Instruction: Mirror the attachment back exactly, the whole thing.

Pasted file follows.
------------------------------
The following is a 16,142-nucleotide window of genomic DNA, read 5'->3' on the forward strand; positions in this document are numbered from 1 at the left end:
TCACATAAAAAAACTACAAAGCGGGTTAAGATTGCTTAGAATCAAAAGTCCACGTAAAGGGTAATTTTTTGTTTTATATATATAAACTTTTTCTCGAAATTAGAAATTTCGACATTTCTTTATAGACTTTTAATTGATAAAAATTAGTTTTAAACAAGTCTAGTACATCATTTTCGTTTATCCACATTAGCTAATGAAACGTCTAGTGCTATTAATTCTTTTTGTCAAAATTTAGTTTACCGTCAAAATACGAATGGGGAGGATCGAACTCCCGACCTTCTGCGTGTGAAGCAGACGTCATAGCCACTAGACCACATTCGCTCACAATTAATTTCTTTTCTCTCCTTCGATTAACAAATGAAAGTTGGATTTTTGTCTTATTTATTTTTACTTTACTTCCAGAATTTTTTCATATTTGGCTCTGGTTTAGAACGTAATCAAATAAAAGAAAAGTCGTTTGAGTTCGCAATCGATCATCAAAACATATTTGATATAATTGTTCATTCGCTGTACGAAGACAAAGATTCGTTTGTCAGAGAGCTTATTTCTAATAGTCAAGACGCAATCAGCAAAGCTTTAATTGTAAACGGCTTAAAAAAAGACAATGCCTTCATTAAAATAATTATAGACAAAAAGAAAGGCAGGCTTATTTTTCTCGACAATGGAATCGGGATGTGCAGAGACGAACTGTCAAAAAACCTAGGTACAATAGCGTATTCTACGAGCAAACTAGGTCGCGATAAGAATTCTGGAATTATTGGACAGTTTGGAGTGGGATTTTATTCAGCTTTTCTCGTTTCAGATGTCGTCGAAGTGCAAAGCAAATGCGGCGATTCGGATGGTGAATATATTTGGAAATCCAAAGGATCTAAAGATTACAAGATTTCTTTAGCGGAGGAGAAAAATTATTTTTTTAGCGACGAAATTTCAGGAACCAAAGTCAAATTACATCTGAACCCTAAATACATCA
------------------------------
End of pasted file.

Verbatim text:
The following is a 16,142-nucleotide window of genomic DNA, read 5'->3' on the forward strand; positions in this document are numbered from 1 at the left end:
TCACATAAAAAAACTACAAAGCGGGTTAAGATTGCTTAGAATCAAAAGTCCACGTAAAGGGTAATTTTTTGTTTTATATATATAAACTTTTTCTCGAAATTAGAAATTTCGACATTTCTTTATAGACTTTTAATTGATAAAAATTAGTTTTAAACAAGTCTAGTACATCATTTTCGTTTATCCACATTAGCTAATGAAACGTCTAGTGCTATTAATTCTTTTTGTCAAAATTTAGTTTACCGTCAAAATACGAATGGGGAGGATCGAACTCCCGACCTTCTGCGTGTGAAGCAGACGTCATAGCCACTAGACCACATTCGCTCACAATTAATTTCTTTTCTCTCCTTCGATTAACAAATGAAAGTTGGATTTTTGTCTTATTTATTTTTACTTTACTTCCAGAATTTTTTCATATTTGGCTCTGGTTTAGAACGTAATCAAATAAAAGAAAAGTCGTTTGAGTTCGCAATCGATCATCAAAACATATTTGATATAATTGTTCATTCGCTGTACGAAGACAAAGATTCGTTTGTCAGAGAGCTTATTTCTAATAGTCAAGACGCAATCAGCAAAGCTTTAATTGTAAACGGCTTAAAAAAAGACAATGCCTTCATTAAAATAATTATAGACAAAAAGAAAGGCAGGCTTATTTTTCTCGACAATGGAATCGGGATGTGCAGAGACGAACTGTCAAAAAACCTAGGTACAATAGCGTATTCTACGAGCAAACTAGGTCGCGATAAGAATTCTGGAATTATTGGACAGTTTGGAGTGGGATTTTATTCAGCTTTTCTCGTTTCAGATGTCGTCGAAGTGCAAAGCAAATGCGGCGATTCGGATGGTGAATATATTTGGAAATCCAAAGGATCTAAAGATTACAAGATTTCTTTAGCGGAGGAGAAAAATTATTTTTTTAGCGACGAAATTTCAGGAACCAAAGTCAAATTACATCTGAACCCTAAATACATCA